Turning now to FIG. 4, a system for characterizing the propagation delay time of a clocked (synchronous) integrated circuit device 202 on a chip 100 is shown. It is noted that the device 202 is typically a synchronous embedded core, although this system will operate to characterize the propagation delay of clocked integrated circuits in general. The device 202 has associated with it a test generator 104 and a test compactor 106. As before, the test generator 104 and compactor 106 are preferably BIST modules residing on the chip 100 with device 202. The test generator 104 provides a sequence of test input sets to the device 202. Each test input set includes all the inputs required for the device 202 to perform a desired function. The success of the test is determined by converting a set of outputs from device 202 into a signature which is then forwarded to ATE 111. The conversion is performed by the test compactor 106, and the determination of test success is performed by ATE 111. The test compactor 106 preferably latches the outputs from the device 202 prior to performing the conversion.

A multiplexer 208 forwards one of two clock sources CLK, TCLK to provide the clock input MCLK for device 202. In normal mode, INBIST is de-asserted, and MCLK is driven by clock source CLK, and device 202 operates normally. In test mode ATE 111 asserts INBIST, and MCLK is driven by an inverted signal from clock source TCLK due to the presence of inverter 210. TCLK is also coupled to test generator 104 as clock input ICLK and to test compactor 106 as clock input OCLK.

The relationship between ICLK, MCLK, and OCLK in test mode is shown in the timing diagram of FIG. 5. The arrows indicate edges which serve to trigger test generator 104, device 202, and test compactor 106. Thus edge 212 triggers test generator 104 to apply a set of test inputs to device 202, edge 214 triggers device 202 to operate on the set of inputs, and edge 216 triggers test compactor 106 to latch a set of outputs from device 202. The time interval T.sub.PD between edges 214, 216 is varied to determine the propagation delay of device 202. In one embodiment this may be achieved by varying the frequency of TCLK. In another embodiment, this is achieved by varying the duty cycle of TCLK. In either case, a sequence of test input sets is run through device 202 and verified for one setting of T.sub.PD. If the test results are valid, it is established that the propagation delay of device 202 is less than or equal to T.sub.PD. If an actual measurement of the propagation delay of device 202 is desired, the sequence of tests may be repeated with gradually decreasing settings of T.sub.PD, until a lowest value for which the test results are valid is established. This lowest value then becomes a measurement of the propagation delay of device 202.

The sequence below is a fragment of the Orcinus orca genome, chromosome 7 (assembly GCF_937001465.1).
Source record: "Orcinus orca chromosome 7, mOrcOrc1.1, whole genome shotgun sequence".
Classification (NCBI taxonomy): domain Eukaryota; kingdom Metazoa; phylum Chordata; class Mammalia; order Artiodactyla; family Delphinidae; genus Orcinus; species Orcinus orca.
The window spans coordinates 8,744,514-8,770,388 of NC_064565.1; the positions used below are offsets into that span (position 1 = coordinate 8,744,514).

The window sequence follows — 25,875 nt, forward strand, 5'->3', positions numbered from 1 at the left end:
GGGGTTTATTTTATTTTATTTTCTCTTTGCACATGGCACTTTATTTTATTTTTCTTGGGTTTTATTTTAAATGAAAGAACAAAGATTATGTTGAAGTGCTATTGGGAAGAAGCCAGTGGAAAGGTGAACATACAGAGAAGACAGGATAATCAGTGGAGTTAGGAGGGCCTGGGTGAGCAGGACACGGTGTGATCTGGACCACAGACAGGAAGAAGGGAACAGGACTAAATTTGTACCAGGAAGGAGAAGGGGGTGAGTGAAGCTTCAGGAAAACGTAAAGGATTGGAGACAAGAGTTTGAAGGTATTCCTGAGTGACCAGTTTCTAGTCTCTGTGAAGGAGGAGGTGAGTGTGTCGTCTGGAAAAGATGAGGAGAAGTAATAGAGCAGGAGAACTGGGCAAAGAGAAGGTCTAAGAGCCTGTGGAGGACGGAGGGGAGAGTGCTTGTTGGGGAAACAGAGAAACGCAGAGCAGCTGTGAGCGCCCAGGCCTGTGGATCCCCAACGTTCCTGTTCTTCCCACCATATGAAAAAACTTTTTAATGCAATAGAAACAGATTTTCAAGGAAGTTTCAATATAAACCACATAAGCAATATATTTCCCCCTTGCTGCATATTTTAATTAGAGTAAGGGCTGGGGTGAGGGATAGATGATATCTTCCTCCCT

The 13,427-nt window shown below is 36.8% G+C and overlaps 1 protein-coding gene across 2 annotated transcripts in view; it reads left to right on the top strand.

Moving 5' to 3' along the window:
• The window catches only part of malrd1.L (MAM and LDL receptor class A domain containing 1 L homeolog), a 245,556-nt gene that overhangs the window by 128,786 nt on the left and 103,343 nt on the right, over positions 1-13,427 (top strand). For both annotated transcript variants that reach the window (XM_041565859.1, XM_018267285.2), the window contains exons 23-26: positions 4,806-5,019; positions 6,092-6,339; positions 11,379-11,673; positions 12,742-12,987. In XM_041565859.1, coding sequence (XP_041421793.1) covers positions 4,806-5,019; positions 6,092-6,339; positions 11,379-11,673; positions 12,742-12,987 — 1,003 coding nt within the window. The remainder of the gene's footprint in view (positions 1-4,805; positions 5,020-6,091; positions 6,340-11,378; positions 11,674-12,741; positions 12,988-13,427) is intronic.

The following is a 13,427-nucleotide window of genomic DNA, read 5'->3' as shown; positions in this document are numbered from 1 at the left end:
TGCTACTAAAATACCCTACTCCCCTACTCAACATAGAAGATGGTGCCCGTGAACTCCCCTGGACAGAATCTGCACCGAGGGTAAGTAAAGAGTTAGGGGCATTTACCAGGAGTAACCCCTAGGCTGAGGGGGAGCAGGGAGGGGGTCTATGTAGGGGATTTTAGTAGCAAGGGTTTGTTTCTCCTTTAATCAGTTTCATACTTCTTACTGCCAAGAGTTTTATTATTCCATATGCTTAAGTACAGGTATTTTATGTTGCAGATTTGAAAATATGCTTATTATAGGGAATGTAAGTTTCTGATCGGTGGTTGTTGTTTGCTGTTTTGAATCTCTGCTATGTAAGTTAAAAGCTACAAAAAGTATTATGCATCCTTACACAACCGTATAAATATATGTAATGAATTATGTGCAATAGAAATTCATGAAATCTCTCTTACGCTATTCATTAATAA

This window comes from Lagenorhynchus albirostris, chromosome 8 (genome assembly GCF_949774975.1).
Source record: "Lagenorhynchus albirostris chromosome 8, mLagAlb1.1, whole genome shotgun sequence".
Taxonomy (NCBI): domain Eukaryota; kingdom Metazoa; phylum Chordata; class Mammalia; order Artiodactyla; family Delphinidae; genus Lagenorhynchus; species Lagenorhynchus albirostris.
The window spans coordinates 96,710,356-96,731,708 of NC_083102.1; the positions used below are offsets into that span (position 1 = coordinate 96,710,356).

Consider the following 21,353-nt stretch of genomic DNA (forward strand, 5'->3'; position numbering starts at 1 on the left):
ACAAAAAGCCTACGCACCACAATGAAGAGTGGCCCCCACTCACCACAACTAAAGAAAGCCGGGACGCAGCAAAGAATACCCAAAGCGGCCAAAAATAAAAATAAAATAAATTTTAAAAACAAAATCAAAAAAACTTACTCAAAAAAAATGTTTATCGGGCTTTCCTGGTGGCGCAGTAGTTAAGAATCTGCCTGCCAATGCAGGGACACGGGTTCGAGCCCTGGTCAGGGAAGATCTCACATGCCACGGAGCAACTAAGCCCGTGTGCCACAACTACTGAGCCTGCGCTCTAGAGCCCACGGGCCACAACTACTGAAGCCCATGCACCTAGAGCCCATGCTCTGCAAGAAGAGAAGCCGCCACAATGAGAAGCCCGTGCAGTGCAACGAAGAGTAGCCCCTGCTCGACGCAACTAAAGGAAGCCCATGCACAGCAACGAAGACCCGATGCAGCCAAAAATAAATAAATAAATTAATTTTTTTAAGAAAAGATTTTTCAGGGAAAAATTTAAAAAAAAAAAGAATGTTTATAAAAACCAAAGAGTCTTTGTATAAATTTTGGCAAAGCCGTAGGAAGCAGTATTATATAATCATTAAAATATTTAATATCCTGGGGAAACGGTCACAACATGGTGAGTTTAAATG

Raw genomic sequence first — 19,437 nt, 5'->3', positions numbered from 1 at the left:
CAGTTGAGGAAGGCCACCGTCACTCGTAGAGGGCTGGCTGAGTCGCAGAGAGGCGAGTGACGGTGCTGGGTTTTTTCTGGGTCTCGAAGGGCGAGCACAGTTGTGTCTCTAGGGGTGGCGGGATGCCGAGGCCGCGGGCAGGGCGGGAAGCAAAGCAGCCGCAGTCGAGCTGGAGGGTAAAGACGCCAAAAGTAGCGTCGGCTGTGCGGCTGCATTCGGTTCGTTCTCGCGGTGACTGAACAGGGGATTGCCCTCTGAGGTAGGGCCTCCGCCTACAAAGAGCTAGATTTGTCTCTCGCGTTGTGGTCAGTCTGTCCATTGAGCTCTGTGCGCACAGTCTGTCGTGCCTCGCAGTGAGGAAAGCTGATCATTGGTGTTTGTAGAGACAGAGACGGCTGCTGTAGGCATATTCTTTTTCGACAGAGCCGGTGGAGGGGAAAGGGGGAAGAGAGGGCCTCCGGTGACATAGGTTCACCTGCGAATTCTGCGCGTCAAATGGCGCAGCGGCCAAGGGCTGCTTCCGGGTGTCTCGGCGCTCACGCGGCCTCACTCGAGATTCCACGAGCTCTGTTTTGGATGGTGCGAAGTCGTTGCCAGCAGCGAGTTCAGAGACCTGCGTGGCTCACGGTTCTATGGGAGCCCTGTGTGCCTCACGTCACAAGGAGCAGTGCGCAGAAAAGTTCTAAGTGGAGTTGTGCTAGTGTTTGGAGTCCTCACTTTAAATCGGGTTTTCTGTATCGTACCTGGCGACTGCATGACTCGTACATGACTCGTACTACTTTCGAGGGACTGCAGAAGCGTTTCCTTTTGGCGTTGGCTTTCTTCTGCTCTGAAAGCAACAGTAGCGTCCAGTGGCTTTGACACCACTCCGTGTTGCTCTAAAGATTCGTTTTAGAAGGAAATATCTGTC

One example of a device for which this configuration may be used is an embedded synchronous memory core. The set of inputs to device 202 would then include address signals (ADDR), a write enable signal (WE), a chip enable signal (ENA), and a refresh enable signal (REF). Test generator 104 as part of the test input set provides WE, ENA, REF, and the address signals ADDR. This set of inputs is maintained during edge 214 when device 202 begins operating on these inputs, and is maintained until edge 216 when test compactor 106 latches the outputs. Assume that the minimum cycle time for ATE 111 is 15 ns. By setting the cycle time T.sub.AC +T.sub.PD =15 ns and varying T.sub.PD, the propagation delay can be characterized in the factory before shipping the product. Examples of settings for propagation delay tests are:

______________________________________   T.sub.AC (ns)         T.sub.PD (ns)______________________________________   12    3   8     7   6     9   5     10   4     11   3     12______________________________________

For systems requiring very small propagation delay measurements (e.g. T.sub.PD <3 ns with an ATE incapable of generating pulse widths less than 3 ns), a system using two external clock signals can be used. Turning now to FIG. 6, a system is shown for characterizing the propagation delay time of a very high-speed integrated circuit device 102 on a chip 100. The device 102 has associated with it a test generator 104 and a test compactor 106, as described previously. Two clock sources CLK1, CLK2, are provided by ATE 111to conduct the device tests. CLK1 is coupled to test generator clock input ICLK and CLK2 is coupled to test compactor clock input OCLK. CLK2 is a delayed version of CLK1. The resulting relationship of ICLK and OCLK is shown by the timing diagram in FIG. 7. The arrows indicate edges which serve to trigger test generator 104 and test compactor 106. Thus edge 112 triggers test generator 104 to apply a set of test inputs to device 102, and edge 114 triggers test compactor 106 to latch a set of outputs from device 102.